Posted by: Date: June 18, 2019

By Pacific Lutheran University

TACOMA, WASH. (June 18, 2019) — PLU Dept of Psychology faculty, Dr. Corey Cook, presents research at the 1st national discussion on sexual assault and sexual harassment at America's colleges, universities, and service academies.

A PLU psychology professor may be shaping future sexual harassment/assault prevention practices and policies at our nation’s higher institutions of learning.

Dr. Corey Cook was recently invited to present his research at the 1st National Discussion on Sexual Assault and Sexual Harassment at America’s Colleges, Universities, and Service Academies. The event, co-hosted by the Secretaries of the Navy, Army and Air Force, was held at the U.S. Naval Academy in Annapolis, Maryland, on April 4-5, 2019. Along with Dr. Cook, keynote speakers included U.S. senators and members of Congress.

The National Discussion is a “collaborative forum to develop partnerships, share best practices in prevention, and leverage research to create safe and healthy learning environments, free of sexual assault and sexual harassment.” Indeed, the initiative is timely, as 1 in 5 women in college experiences sexual assault, according to the U.S. Department of Justice (Bureau of Justice Statistics).

Dr. Mark T. Esper, Secretary of the Army, addressed attendees: “There’s absolutely no room for sexual harassment or sexual assault at America’s institutions of higher learning. These destructive behaviors violate the safety and security of our young men and women.”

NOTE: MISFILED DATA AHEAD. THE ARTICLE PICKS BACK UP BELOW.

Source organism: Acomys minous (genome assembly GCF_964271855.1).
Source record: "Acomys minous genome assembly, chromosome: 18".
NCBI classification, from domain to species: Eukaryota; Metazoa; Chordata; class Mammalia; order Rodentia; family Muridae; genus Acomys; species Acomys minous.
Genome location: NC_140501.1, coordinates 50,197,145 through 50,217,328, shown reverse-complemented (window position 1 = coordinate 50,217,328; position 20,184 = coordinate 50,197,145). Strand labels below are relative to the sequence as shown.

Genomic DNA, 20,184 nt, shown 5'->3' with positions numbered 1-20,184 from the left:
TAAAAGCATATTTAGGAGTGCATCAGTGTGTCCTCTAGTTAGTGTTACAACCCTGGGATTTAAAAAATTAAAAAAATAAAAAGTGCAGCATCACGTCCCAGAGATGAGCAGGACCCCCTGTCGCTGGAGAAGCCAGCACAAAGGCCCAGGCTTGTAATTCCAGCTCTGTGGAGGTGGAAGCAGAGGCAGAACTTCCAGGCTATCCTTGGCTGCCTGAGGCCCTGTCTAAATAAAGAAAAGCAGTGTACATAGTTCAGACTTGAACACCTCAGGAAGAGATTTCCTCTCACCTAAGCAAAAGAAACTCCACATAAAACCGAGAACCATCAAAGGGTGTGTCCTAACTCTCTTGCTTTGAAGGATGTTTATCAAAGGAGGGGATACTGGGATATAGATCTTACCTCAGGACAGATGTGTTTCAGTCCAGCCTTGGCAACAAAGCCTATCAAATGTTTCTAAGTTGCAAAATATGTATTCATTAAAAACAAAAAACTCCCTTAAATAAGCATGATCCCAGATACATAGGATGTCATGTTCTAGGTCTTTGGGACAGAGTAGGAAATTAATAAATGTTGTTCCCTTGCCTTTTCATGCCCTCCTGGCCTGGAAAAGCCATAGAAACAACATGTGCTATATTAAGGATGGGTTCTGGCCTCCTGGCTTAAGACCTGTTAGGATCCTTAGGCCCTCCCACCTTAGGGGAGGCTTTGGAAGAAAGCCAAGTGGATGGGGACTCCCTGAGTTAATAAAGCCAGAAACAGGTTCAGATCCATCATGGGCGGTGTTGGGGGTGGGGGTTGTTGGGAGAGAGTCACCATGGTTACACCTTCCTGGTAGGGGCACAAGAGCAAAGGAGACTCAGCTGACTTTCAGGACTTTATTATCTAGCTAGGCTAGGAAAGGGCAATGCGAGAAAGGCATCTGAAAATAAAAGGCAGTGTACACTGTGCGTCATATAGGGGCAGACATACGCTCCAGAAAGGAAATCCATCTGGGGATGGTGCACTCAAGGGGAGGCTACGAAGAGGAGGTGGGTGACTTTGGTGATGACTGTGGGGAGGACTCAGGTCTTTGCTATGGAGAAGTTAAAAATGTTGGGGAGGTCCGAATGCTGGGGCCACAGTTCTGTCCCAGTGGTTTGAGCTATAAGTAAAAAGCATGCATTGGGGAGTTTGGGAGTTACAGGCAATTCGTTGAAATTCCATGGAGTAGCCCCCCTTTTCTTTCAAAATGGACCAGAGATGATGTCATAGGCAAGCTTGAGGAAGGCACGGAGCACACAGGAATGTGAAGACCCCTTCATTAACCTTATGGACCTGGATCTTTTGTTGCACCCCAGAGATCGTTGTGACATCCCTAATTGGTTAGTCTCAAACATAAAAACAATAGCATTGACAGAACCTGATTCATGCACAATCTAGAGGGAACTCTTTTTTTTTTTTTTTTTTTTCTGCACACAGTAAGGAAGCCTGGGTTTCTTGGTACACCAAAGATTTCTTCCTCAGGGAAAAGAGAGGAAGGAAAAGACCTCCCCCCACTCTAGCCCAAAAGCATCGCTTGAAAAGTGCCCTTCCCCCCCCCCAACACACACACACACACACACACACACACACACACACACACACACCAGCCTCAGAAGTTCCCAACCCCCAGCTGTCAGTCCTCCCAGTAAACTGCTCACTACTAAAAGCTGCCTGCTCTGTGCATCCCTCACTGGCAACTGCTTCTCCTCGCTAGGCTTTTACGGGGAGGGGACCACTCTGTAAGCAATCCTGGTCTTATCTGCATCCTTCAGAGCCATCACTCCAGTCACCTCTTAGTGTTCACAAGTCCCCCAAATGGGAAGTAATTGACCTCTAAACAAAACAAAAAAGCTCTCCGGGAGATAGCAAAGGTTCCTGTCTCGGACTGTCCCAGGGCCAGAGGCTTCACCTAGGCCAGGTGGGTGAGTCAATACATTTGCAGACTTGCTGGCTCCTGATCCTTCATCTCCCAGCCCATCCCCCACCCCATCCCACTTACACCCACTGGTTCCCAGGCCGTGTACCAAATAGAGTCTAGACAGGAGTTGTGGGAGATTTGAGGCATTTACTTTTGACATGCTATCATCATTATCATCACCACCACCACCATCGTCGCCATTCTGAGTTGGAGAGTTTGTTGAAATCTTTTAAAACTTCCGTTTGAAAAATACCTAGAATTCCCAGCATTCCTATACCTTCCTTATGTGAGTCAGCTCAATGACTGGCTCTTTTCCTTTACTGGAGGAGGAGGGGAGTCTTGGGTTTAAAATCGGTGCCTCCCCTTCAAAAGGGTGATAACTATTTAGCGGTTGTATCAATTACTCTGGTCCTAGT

Organizers of the event asked Dr. Cook to present his research on threat perceptions of heterosexual men. Specifically, Dr. Cook investigated the extent to which women perceive heterosexual men as posing sexual approach threats (e.g.,unwanted/unreciprocated sexual interest of a target). His results suggest that in addition to heterosexual men being widely perceived to pose sexual approach threats, undesired advances may increase women’s social distancing from men. This distancing includes attempts to avoid the threat and a desire to stay away from everyday social activities, such as the workplace and interpersonal circles.

Interventions commonly teach men and women about the prevalence of sexual assault. However, as Dr. Cook explains, “I think well-intentioned men can too often believe that the information applies to ‘other people/other guys’ and are likely unaware of the fact that women will perceive them as posing sexual assault threats. If more men were aware of these perceptions, they might work harder to diffuse situations and to recognize and intervene when other men are posing these threats.”

Dr. Cook suggests that the next step is to test these ideas, including ways to empower bystanders, because many intervention strategies lack empirical verification.

Ultimately, the goal is to eliminate sexual harassment and sexual assault at institutions of higher learning.

“To put it simply, the current situation is unacceptable,” said Secretary Esper. “We can and must do better.”